News archive for Research

For the second consecutive year, the anthropology environment at the University of Bergen is in the QS by Subject top 100.
Birgit Kopainsky is partner in a project about sustainability and resilience in European agriculture. The project recently received more than 4.8 million Euros from the EU’s Horizon 2020 programme.
The mouth and anus are not connected in the development of the embryo as earlier thought, shows a ground-breaking study from the Sars Centre, published in Nature Ecology and Evolution.
Latin American newspapers use a technical language when describing poverty. According to researcher Ana Beatriz Chiquito, this makes it more difficult to understand the causes and effects of poverty.
Humans living in South Africa in the Middle Stone Age used advanced heating techniques that vastly improved living conditions during the era.
Andrea Bender combines psychology and anthropology to observe how our language and culture shape the way we perceive the world.
A large national Norwegian study shows that workaholism frequently co-occurs with ADHD, OCD, anxiety, and depression.
A new reconstruction of this ice sheet shows the interaction between climate and glaciers - how the ice sheet grows and retreats.
Where does the acoel flatworm belong in the tree of life? Biologists have discussed this question for the last 20 years. Now Andreas Hejnol and his colleagues at the Sars Centre believe they have found the answer. The results are published in Nature.
Humans release approximately 73 litres of intestinal gas a year and according to Professor Trygve Hausken, there is no reason to hold back a fart.
Children of mothers with diseases like asthma or arthritis have up to eighty per cent higher risk of developing ADHD.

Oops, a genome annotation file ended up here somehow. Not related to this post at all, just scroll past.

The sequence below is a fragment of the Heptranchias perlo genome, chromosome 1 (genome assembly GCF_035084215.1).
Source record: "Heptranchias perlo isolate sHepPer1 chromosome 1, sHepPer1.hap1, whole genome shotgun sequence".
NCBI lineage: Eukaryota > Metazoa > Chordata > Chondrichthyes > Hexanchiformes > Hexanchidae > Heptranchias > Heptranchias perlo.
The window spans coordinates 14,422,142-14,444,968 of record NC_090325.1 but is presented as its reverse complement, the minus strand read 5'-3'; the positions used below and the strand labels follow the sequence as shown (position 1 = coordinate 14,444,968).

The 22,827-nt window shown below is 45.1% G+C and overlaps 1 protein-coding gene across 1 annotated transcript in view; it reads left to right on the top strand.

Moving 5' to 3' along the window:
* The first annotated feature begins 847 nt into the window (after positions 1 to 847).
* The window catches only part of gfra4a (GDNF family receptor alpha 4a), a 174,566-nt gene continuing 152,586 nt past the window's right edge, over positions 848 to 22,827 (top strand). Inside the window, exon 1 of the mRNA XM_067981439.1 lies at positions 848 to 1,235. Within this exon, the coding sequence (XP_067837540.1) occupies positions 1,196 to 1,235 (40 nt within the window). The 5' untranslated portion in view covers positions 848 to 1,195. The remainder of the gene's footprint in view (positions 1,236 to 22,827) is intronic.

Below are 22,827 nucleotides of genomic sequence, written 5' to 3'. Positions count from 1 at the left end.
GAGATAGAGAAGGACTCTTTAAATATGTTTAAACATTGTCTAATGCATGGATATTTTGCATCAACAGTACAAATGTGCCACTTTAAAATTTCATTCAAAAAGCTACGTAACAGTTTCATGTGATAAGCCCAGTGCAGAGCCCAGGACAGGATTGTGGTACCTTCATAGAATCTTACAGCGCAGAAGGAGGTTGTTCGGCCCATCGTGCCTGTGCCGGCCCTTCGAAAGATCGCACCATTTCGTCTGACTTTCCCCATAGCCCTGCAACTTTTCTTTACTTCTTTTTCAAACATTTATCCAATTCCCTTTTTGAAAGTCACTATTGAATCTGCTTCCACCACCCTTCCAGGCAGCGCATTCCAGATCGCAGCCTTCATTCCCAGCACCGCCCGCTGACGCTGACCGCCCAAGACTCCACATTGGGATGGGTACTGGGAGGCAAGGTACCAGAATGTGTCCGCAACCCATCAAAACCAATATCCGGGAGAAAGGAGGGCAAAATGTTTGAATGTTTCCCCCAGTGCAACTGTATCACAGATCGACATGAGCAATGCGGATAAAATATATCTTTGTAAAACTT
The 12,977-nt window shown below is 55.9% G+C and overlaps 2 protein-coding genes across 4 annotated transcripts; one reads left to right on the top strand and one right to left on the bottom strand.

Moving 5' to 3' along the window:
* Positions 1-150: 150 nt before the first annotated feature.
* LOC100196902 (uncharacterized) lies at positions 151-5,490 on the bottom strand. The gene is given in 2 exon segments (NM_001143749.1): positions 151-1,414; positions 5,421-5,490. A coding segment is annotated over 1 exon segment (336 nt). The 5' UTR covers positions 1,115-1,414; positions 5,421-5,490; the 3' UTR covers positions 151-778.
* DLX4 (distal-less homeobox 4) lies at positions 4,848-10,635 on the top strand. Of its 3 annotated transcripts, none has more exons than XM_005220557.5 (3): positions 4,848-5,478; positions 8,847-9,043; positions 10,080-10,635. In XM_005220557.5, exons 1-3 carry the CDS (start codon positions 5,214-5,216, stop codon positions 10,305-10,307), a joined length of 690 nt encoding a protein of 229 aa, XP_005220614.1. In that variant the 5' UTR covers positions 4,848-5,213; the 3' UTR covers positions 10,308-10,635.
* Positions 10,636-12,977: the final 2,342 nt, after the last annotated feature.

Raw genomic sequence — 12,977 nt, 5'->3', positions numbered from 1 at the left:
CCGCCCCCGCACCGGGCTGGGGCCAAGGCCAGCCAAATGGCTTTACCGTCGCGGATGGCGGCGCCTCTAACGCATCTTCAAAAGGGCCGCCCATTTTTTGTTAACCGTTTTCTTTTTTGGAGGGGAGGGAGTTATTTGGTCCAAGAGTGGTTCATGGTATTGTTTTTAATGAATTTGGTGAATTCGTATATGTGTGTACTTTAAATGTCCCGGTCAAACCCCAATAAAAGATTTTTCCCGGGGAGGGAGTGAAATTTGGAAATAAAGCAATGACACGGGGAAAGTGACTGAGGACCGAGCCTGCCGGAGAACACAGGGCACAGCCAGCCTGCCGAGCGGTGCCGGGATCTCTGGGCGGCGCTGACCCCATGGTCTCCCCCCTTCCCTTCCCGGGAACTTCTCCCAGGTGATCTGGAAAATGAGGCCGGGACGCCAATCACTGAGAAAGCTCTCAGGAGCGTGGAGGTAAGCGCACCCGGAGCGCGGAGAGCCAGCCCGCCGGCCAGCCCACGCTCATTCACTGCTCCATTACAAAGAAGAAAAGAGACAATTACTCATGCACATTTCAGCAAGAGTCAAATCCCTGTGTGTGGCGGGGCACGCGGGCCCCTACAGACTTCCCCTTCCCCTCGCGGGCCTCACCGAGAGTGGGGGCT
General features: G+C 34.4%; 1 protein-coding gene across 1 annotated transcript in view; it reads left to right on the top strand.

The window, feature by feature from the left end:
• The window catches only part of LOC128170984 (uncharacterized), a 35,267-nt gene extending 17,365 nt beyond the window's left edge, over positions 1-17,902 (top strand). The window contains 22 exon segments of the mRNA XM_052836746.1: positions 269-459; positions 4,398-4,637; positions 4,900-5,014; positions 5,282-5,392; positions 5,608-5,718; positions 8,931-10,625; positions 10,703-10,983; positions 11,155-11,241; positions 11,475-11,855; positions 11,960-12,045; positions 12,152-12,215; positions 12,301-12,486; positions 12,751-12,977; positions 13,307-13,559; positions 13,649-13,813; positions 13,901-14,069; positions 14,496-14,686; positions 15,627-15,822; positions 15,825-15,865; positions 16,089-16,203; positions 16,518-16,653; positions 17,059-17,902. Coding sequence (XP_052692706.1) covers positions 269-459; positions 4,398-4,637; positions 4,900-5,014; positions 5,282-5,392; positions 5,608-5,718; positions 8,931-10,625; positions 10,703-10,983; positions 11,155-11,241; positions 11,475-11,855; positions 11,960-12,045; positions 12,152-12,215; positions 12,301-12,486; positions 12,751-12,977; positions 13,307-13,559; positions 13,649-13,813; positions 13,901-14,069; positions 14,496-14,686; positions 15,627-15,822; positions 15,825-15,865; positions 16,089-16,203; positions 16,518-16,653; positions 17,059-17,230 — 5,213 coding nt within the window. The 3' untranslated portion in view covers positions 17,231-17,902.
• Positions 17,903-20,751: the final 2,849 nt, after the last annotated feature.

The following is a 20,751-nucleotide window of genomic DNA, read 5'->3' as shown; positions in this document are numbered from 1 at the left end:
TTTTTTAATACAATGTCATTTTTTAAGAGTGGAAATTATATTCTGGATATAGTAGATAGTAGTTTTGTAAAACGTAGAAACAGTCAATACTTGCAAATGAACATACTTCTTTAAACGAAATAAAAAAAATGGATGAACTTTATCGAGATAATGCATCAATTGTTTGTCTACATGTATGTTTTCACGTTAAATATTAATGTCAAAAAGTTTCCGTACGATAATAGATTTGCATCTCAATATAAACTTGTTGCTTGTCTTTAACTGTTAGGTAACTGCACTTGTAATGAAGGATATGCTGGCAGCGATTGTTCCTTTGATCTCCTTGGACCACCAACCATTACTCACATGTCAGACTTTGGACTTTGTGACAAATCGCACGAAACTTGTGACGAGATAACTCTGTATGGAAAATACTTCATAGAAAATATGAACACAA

The Marine Microbiology Group and other scientists conducted a large experiment on marine microbial ecology in Svalbard during the summer of 2015. The experiment was recently featured in 'Schrödinger's Katt' on NRK.
Climate change and opportunities for sustainable business in East Africa
Living in the city benefits the environment, says geographer Håvard Haarstad. The Ten Minute City may be the future of urban living.
A special gene variant may be part of the explanation for increased fat storage in half of the population. This finding may give patients new and better targeted treatments in the future.
Insects are the most successful group of organisms in the history of life. A discovery of new genes suggests why.
Using a new method, researchers in Bergen discovered that so-called climate sceptics are more ambivalent about climate issues than previously assumed. Their results have now been published in Nature Climate Change.
The EU-funded ECOPAS project brings together anthropology, climate research and performative arts to highlight the challenges faced by Pacific island nations.